How to change your life and achieve your dreams: Crazy Ex-Girlfriend, the best show of 2016


These days we believe that following our hearts is a choice to be celebrated. We share inspirational quotes about “just-going-for-it”, try to make ourselves happier and wiser by changing towns, and share how #blessed we are with family, friends, or, often enough, photogenic avos-on-toast.

In our pursuit for meaning and happiness we take cues from TV shows and films in assessing what to wear, if we should have sex on the first date, what a good job is or what happy family feels and looks like.

We devour stories of major life changes, “Eat, Pray, Love”, “Wild” or any self-help book, and rage-quit to be greeted by tons of likes on Facebook for taking the step into the unknown. We “fail and fail better”, we hope that love conquers all and that there is a happy-end to our struggles after which everything gets better.

So the premise of “Crazy Ex-Girlfriend” (aka CXG) is simple, almost rote, in the age of millennial quest for meaning and happiness: A super-over-achieving young woman in late 20s leaves a soul-sucking job in a big city to move to a sunny small town to follow her dreams, after an accidental meeting with a teenage sweetheart.

In West Covina, California, she meets a delightful bunch of people, including her sweet-heart’s grumpy intellectual bar-tender friend and a motherly colleague stuck in a loveless marriage, whose hearts she steals with her wit and whimsy. There is also an obstacle in the alluring shape of sweetheart’s girlfriend to be overcome. There are musical numbers, drawing from Cole Porter, Beyoncé and 90s hits. There is tap-dancing and singing posters of babies and pop-cultural references.

Surprisingly for the age where TV shows are made by numbers based on audience reactions, there is the emotional honesty and truth.

Unlike manic pixie dream girls of popular culture, Rebecca Bunch, CXG’s driving force, is deeply and obviously unhappy and somewhat unstable. Despite her professional success and Harvard-then-Yale education, she is clueless about life outside of confines of academia and top law firms. She is also delusional about herself. In her quest for happiness, brought on by a contemplative butter commercial, she makes horrible choices that prove hurtful to her and those around her. Her friends are also stuck in unhappy lives and are often making it harder for themselves to move on. The songs, are smart, funny, painful and relatable – they are about facebook-stalking, sex with strangers, being a bitter cynical-loser and other realties of modern life.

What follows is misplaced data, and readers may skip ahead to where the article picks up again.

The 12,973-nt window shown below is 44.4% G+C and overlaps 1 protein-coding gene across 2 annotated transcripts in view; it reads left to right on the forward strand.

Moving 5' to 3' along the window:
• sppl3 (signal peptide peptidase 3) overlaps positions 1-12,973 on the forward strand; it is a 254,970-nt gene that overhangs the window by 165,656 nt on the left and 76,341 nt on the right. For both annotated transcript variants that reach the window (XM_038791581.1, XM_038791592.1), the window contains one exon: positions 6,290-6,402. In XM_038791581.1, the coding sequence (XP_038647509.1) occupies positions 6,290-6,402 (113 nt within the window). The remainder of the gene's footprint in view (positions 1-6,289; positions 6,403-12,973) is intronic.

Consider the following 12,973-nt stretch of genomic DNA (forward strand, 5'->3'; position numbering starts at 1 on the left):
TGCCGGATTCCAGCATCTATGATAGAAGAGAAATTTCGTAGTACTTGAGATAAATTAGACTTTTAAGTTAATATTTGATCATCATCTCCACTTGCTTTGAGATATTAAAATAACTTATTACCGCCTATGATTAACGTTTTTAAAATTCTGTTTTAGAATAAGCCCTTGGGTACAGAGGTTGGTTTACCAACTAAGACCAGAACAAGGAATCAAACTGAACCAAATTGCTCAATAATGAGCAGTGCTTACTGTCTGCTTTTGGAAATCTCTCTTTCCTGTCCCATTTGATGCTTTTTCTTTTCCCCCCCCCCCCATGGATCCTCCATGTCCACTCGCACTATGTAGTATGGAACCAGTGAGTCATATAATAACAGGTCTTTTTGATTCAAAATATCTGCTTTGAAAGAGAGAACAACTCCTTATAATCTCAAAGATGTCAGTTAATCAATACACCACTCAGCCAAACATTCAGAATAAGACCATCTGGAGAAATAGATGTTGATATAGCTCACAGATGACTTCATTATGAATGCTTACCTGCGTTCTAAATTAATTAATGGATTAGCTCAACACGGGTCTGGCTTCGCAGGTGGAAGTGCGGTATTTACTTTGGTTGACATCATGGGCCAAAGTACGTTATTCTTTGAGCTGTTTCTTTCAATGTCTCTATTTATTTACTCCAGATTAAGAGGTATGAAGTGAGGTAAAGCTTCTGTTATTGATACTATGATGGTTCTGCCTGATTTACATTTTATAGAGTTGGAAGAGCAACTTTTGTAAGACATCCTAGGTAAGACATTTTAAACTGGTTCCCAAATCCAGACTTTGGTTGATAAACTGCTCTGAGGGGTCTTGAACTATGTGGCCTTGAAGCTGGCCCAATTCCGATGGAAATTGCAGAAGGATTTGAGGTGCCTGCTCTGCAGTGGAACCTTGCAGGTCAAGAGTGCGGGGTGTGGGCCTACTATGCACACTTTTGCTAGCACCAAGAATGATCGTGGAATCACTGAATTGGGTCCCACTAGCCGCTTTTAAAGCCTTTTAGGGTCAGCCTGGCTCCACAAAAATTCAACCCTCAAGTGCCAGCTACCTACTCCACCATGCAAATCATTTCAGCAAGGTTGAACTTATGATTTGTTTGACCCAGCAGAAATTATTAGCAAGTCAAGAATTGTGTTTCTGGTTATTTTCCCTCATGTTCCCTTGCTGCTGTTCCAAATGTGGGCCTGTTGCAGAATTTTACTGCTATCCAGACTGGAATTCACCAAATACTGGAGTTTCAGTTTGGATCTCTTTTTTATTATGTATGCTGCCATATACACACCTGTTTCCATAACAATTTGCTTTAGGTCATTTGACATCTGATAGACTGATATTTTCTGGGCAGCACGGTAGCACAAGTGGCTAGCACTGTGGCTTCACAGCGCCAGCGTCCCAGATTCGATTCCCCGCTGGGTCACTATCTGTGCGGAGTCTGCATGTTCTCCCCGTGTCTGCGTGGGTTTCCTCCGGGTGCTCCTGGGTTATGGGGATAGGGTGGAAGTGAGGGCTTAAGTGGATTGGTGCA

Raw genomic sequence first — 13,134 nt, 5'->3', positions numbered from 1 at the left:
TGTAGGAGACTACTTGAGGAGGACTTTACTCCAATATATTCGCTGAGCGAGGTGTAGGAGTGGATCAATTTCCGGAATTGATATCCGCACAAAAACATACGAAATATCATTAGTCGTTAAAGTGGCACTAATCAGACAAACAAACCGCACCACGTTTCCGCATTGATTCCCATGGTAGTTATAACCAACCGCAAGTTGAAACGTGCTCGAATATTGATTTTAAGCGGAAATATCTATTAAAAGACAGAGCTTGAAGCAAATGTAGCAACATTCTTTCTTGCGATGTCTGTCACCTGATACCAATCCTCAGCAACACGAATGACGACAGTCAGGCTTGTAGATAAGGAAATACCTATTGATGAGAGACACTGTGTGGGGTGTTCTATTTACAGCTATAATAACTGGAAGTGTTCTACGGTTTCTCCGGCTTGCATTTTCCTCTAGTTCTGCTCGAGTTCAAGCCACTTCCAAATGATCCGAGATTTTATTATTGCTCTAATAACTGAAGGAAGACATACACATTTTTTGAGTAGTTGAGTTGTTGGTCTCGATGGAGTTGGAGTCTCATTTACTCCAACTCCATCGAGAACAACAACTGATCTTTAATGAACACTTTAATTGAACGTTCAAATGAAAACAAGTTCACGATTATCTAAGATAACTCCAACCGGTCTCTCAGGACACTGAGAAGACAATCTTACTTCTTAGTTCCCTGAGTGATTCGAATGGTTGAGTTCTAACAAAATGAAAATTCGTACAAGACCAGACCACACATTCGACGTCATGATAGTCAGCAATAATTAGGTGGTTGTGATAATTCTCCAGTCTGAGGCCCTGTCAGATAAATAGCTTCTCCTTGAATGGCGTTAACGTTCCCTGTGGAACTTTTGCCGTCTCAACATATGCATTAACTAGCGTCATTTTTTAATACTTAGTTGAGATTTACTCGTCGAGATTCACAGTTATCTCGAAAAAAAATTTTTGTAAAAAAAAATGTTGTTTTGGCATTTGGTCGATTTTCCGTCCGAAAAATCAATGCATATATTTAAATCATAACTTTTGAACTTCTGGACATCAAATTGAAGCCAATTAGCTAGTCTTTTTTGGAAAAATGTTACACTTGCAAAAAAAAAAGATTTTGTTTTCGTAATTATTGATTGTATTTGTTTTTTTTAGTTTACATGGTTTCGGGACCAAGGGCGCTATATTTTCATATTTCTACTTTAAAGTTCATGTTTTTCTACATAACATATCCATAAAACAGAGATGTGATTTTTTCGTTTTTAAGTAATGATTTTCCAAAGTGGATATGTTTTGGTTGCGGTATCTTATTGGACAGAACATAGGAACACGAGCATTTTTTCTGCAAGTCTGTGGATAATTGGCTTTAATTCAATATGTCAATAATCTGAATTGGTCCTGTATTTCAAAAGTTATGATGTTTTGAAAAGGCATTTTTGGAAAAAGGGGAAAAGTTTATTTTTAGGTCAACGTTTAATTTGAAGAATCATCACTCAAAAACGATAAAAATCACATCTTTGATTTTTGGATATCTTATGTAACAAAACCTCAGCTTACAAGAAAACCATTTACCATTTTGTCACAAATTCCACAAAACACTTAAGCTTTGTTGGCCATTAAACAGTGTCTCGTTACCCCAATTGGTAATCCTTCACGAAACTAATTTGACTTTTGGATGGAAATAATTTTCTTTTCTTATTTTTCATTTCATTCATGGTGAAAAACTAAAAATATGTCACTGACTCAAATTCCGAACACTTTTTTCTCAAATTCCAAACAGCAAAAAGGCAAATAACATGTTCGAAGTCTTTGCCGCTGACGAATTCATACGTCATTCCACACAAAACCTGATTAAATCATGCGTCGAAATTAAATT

In that way CXG is almost unique in breaking the typical pop-culture narrative that there is only one problem keeping us stuck – be it work, disease, unhappy marriage or lack of money. As it shows in Rebecca’s case in almost 20 amazing episodes, it is often just us, fulfilling deep-rooted needs for self-destruction.

The show balances the pathos and pathology with piercing whip-smart humour and manages to be both empathetic and brutally honest about characters and their, often flawed, motivations. For those into arm-chair psychology, it offers thoughts about anxiety, depression, overbearing parents and all nasty things that cause smart young things to find themselves stuck in soul-destroying jobs, harmful relationships and other socially acceptable self-destructive paths. Thankfully it is never preachy, but friendly and open in tone.

Honest approaches to the gruelling task of completely turning around your life are necessary now, given that even social networks, which used to offer a hope for honesty in our atomised society, have mostly become popularity contests. Deep rooted unhappiness is not pretty and often makes you awful to be around and makes you do awful things. The path away, from is not a parade down sun-lit boulevard with swaying palms with a destination in sight, it is more like a crazy tumble through twisting alleyways and cul-the-sacs with a faulty map.  Like Flaubert in Madame Bovary, CXG perfectly shows the pernicious side of allowing expectation based on pop-culture and Instagram to guide you through it.

There is no doubt that CXG will be a cult show, after its amazing one and a half-season run. The remaining half of a season two will to be aired from January, and then we can only hope that there will be enough sense to allow Rachel Bloom (who flawlessly portrays Rebecca) and Aline Brosh McKenna (of Devil Wears Prada fame) to finish the project, originally conceived to run over four seasons. Ratings have been low, but the fact that CXG is now available on Netflix will hopefully make it a wider known success.

So – please please PLEASE – watch it! Especially if you want to turn your life around in 2017 and run off to a pursue a teenage love!

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